Focal Glandular Crowding in Endometrial Specimens: What Does It Mean?
AS Godambe, V Zayat, P Rajan, A Salhadar, C Ersahin. Loyola University Medical Center, Maywood, IL
Background: In the daily practice of gynecologic pathology, there are several instances where we find clusters of crowded glands without any atypia that do not fit into any diagnostic category. Many times in these instances, the pathologist makes a descriptive diagnosis of focal glandular crowding (FGC). This term is ambiguous, and leaves the gynecologist without any direction for decisive decision making. The significance of FGC is unknown.
Design: We performed an in-house search in endometrial biopsies or hysterectomy specimens with FGC in the final diagnosis. Sixty-two (n=62) such cases were found. We measured the cross sectional area and diameter of the glandular crowding. Since majority of FGC cases can be a feature of disordered proliferative endometrium (DPE) or simple hyperplasia (SH), the specimens were assessed for both DPE and SH. DPE usually shows focal cystic dilation of glands, and is diffuse in SH. In SH, ciliated cell change is common, while it is not a known feature of DPE. For each of the patients with a diagnosis of FGC, all subsequent gynecological specimens were reviewed.
Results: Out of the 62 cases, 10% of cases (6/62) showed progression in subsequent specimens, ranging from simple hyperplasia without atypia to adenocarcinoma. Retrospectively, SH without atypia is favored to DPE in initial biopsies. 34% (21/62) cases showed no progression to hyperplasia, and 56% (35/62) had no follow-up biopsies. Cystic dilation was focal (individual glands) in 30 cases, and more diffuse (with small to large variation in size) in 32 cases. Ciliated cell change was noted in 19 cases, and out of these 1 showed progression to simple hyperplasia. The surface area of FGC ranged from 0.16mm² to 4.97 mm², and the lesion diameter ranged from 0.12mm to 2.62mm.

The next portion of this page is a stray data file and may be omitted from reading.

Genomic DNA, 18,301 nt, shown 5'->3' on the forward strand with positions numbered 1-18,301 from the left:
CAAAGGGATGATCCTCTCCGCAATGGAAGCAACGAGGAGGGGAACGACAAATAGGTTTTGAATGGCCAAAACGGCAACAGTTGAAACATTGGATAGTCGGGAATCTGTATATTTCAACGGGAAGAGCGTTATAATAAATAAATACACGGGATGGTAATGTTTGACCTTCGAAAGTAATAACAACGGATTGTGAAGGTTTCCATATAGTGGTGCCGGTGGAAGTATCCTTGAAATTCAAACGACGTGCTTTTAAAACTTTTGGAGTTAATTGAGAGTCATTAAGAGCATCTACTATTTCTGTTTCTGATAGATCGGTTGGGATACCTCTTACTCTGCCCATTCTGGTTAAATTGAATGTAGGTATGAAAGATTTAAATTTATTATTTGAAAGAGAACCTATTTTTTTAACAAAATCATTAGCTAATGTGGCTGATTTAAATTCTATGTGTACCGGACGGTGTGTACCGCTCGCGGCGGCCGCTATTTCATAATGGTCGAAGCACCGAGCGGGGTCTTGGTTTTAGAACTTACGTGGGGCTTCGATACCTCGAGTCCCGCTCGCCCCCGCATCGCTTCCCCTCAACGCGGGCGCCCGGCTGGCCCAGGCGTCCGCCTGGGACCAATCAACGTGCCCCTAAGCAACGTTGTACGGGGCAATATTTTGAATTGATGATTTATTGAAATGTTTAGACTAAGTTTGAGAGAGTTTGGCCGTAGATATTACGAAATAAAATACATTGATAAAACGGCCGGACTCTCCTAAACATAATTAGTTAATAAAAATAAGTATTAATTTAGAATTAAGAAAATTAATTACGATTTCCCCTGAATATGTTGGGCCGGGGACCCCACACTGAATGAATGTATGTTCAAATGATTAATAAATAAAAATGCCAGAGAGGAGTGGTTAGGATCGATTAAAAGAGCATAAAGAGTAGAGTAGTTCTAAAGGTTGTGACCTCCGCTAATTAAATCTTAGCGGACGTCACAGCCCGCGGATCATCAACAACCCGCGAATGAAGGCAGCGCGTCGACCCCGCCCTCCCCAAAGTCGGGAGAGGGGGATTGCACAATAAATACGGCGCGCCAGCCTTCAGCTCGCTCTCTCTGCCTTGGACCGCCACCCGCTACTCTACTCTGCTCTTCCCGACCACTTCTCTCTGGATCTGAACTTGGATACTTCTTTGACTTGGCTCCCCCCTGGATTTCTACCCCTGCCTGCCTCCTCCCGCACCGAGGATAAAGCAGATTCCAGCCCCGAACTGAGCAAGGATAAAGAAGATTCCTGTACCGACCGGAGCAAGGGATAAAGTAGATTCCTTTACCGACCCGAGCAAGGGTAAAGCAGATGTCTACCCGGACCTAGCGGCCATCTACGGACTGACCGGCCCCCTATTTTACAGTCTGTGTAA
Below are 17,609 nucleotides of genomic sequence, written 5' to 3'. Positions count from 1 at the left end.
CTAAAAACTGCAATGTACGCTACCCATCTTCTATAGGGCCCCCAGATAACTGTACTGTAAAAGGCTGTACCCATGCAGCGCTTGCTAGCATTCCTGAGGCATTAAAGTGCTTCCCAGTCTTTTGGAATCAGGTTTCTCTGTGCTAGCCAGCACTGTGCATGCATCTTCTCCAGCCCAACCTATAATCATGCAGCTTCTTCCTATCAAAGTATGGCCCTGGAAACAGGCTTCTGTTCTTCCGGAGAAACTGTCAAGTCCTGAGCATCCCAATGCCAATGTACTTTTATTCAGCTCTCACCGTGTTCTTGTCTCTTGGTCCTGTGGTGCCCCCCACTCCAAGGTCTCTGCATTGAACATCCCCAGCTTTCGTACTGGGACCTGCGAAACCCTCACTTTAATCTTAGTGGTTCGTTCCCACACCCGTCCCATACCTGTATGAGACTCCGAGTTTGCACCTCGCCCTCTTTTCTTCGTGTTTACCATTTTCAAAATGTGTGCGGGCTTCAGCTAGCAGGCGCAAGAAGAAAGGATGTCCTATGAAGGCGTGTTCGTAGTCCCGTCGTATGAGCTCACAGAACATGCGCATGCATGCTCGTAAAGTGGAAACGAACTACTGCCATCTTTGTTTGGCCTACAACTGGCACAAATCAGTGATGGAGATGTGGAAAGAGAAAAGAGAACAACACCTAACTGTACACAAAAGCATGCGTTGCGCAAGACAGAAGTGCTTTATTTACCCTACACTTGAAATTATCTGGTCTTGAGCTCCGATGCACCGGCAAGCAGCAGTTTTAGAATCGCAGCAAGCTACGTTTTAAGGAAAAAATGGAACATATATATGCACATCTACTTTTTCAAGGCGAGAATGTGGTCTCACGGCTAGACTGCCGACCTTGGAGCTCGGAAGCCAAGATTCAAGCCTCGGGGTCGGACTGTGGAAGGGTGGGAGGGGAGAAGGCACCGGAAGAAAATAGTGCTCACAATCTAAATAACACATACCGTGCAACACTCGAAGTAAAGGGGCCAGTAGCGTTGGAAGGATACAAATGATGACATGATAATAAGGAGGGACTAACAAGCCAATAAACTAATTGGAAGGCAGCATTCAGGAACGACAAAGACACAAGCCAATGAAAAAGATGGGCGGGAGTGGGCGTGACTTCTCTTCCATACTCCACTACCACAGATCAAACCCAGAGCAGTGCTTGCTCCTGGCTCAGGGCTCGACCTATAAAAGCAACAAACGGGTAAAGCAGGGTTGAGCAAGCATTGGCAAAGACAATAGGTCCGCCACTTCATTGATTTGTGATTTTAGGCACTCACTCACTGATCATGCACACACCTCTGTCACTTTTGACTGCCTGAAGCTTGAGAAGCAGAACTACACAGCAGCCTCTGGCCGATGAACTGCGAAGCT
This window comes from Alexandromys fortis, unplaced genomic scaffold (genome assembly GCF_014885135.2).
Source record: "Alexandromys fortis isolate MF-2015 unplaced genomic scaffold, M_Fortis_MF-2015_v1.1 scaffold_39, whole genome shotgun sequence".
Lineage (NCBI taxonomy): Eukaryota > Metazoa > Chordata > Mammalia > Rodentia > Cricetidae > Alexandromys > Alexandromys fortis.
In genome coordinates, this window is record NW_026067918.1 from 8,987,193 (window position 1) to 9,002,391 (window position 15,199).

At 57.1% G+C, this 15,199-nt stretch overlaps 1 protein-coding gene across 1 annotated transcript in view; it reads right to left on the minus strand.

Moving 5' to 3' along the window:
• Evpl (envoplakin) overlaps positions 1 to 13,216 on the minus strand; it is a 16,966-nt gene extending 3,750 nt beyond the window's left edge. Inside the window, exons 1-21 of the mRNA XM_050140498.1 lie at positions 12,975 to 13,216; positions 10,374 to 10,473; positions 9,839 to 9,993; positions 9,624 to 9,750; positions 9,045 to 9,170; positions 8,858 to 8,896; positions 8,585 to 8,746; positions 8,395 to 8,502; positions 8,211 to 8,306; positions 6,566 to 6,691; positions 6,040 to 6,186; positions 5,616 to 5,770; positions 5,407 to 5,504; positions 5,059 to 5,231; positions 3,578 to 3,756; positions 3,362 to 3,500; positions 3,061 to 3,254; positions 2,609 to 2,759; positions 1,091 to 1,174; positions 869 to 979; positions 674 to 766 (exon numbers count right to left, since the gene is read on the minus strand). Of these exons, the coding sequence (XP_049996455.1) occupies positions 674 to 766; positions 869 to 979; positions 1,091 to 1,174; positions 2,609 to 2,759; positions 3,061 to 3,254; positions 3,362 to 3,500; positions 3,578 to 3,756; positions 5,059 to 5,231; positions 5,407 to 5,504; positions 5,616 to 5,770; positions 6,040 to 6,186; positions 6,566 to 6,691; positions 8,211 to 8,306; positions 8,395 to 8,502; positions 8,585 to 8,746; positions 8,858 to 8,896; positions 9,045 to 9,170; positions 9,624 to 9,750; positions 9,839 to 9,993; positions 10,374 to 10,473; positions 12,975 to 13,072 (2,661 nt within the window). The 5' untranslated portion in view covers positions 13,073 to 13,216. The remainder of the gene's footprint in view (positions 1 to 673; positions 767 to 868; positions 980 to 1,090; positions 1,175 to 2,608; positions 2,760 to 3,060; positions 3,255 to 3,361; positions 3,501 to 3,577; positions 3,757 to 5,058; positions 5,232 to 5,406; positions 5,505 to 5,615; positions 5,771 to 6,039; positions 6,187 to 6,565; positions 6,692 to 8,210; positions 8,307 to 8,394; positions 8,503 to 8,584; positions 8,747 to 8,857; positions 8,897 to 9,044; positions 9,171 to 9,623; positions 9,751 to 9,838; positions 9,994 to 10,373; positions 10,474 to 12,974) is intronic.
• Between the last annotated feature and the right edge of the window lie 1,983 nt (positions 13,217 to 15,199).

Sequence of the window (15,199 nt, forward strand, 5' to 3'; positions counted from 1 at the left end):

Conclusions: Focal glandular crowding is a term used commonly by the pathologist, and interpreted widely by the gynecologist. FGC diagnosis alone cannot be interpreted as a marker of either benignity or malignancy. Pathologists should try to classify these lesions as DPE, SH or other. Diffuse cystic dilation of glands, ciliated cell change and larger lesions favor SH over DPE. Since significant number of FGC patients in our study received no follow-up biopsies, pathologists must clearly communicate with the clinician if SH is favored. The presence of subsequent hyperplasia and adenocarcinomas in 10% (6/62) of the patients with FGC stresses the need for clinical and histological follow-up on these patients.
Category: Gynecologic & Obstetrics
Monday, March 22, 2010 9:30 AM
Poster Session I Stowell-Orbison/Surgical Pathology/Autopsy Awards Poster Session # 155, Monday Morning